I admit, I had hoped for surfing, somersaulting and jumping dolphins on my last trip, and had my big camera ready for taking those photos at high shutter speed. I had the big lens on the camera – as a friend’s photos, taken with a small digital camera had not really impressed me. But well… We saw “only” four dolphins, and they did not do anything exciting above water, apart from catching breath from time to time. Instead, the two females decided they would teach their two young (one each) how to race in the bow wave of a boat.
We imagined they had a dialogue like humans who discuss if they should take their kids to the playground or the ice-rink. And so the dolphin mothers said: “Oh, look, there is a tourist boat coming. Let’s have fun in the bow wave.” The kids asked: “What is a bow wave?” The mother dolphins answered: “Be quiet. You will see. Just follow us and do as we do. There is not a lot to do. It is Formula 1 for dolphins. Just do not forget to breathe…”
The dolphins you see at Milford Sound are Dusky Dolphins (Lagenorhynchus obscurus). They are very sociable and acrobatic, and live in the Southern Hemisphere. They are medium-sized. (Flipper BTW was a Bottlenose Dolphin. There are also bottlenose dolphins around but by far not as manz as Duskies.)
The captains are not allowed to look out for dolphins and approach them. They are only allowed to speed along with dolphins when the dolphins swim to the ship – and expect to be taken on a speedy ride ;-) That was exactly what happened.
So we really paced through the fiord, and most passegers hang over the railing, trying to photograph the dolphins. As you can imagine, this is not really easy, as the upper part of the boat is wider than the bottom, and the dolphins are near the bottom… So you have to hang out quite a bit. (Playing the waterfall of a hanging valley LOL) My friend had fun taking some photos of the people’s bottoms… ;-)
As I had left the small lens in the cabin and I would not have given up my premium spot, I remembered in time that the small digital camera I ALWAYS have in a pocket has video function, and so I filmed and photographed until my memory card was full. Only then I was willing to go into the cabin – and change the memory card… ;-) And only then I noticed that my hands were solid frozen LOL But it was worth it, I so much cherish the encounter with those amazing animals.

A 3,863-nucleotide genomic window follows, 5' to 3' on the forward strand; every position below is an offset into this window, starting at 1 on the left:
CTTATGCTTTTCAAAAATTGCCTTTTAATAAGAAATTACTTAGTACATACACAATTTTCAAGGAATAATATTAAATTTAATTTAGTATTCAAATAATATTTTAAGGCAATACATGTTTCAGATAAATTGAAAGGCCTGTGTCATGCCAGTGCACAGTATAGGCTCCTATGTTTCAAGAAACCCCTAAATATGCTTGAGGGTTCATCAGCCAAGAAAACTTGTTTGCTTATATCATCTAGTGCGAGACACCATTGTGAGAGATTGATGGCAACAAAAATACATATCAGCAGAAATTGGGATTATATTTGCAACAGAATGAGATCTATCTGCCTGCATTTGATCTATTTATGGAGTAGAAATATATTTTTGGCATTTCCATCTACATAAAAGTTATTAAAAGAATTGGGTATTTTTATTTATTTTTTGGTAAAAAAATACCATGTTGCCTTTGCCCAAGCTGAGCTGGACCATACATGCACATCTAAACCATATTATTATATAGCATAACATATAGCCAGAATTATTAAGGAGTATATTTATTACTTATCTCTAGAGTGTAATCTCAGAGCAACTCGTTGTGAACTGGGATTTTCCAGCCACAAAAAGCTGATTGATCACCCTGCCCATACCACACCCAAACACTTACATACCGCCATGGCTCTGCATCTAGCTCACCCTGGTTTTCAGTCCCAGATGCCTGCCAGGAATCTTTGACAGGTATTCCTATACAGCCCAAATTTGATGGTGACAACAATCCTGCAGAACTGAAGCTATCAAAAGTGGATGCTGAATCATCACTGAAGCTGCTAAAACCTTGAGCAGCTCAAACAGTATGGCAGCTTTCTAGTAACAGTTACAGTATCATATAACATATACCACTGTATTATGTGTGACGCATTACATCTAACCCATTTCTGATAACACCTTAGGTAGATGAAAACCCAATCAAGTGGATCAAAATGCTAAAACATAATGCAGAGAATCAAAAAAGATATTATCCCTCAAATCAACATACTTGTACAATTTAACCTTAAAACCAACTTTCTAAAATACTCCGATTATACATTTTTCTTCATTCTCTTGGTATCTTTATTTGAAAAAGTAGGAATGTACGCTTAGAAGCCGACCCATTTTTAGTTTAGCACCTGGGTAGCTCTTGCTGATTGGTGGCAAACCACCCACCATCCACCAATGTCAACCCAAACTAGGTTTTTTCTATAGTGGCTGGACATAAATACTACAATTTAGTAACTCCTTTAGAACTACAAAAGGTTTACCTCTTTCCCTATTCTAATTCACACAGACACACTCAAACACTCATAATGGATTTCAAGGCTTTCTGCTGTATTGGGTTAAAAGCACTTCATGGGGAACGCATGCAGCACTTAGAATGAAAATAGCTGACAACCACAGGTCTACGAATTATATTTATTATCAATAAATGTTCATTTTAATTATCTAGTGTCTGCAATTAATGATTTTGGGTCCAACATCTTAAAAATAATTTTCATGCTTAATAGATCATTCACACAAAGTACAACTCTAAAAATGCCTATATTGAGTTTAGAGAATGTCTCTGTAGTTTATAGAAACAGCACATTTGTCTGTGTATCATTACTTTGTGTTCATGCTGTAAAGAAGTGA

Photo 2 shows all four dolphins, but they are under the water, so the photo of of minor clarity.
Photo 3 gives you an idea of all the people leaning over the railing to get a better view of the racing dolphins.
Disshelvelled look of the moulting penguin.
As if the dolphin encounter had not already delighted us enough, we spotted a Fiordland Crested Penguin at the wharf. More correctly: When we came back to the wharf after our cruise, we spotted some people on the quay who stared at something they had spotted… And what can you spot in this region? Penguins, I concluded. What else? ;-)
Yes, and so it was.
But what a poorie! He was standing on the rocks, and some people nearby staring at him and wondering why he was not just jumping into the water and escape the attention. Well, me as a penguin expert – hmmm, hmmm LOL – could tell immediately that the poorie was in the state of moulting which makes penguins stay on land for several weeks, not able to dive for food, and more or less starving. However, when I got a good viewing spot, not too close, so he would not be scared, the penguin jumped into the water after a while for a drink, and could keep himself floating on the surface with the help of his flippers. Then he waddled back up onto the rocks, shook the water off his rugged feathers, and cleaned them.
Oh, how I wished I had had a raw fish in my pocket to feed him!
Later I spoke with one of the staff from the cruise terminal, and he told me the day before three such moulting penguins had waddled into the building! How incredible is this?!
The Fiordland Crested Penguin (Eudyptes pachyrhynchus) is called Tawaki by the Maori. They are easy to recognise even during moulting, as they have those incredible yellow eyebrows – which, of course, is the crest. They are medium-sized and black and white, and grow to about 60 centimetres, weighing about 3.7 kg, so a bit smaller than the Yellow-Eyed Penguin (up to 75 cm; Megadyptes antipodes, or: Hoiho) which you find on the east coast. It has dark, bluish-grey upperparts with a darker head, and white underparts. The broad yellow eyebrow-stripe extends over the eye and drops down the neck. Most birds have 3-6 whitish stripes on the face.
On photo 2 you see the penguin taking a short swim for getting a drink.
Mitre Peak as you see it from the Foreshore Walk.
Do not nail me for once writing 1694 and then again 1692 metres. Whichever source I use, I always get different heights for this magic mountain that rises from the water off the shore at the head of Milford Sound and gives the fiord its distinctive look. On my map it is 1692 metres high. So better I keep to that.
Mitre Peak is named after its resemblance to a bishop’s head-dress, called mitre. Although you would not notice at first sight, its summit consists of five closely grouped individual peaks.
Whereas the waterfalls along Milford Sound are most impressive in wild weather and rain, you get the best view of Mitre Peak on a calm morning when the mountain is reflected in the calm water.
I have done some research on the Maori name of Mitre Peak which is Rahotu. On one personal website I saw that this person referred to “Rahotu” meaning: pen1s. But in the Maori dictionary the several words for pen1s are nowhere near that, there is no way of mistyping. “Rahotu” only refers to “mitre”, as in Mitre Peak. Apart from that I heavily doubt that Maori would see a pen1s rather than a mitre in this peak. Really.
The VT database does not accept the word pen1s, so I had to replace the i by 1. If I did not do this, you would only see *** - and this again could mean anything from *** to *** LOL (I typed the three stars on purpose ;-)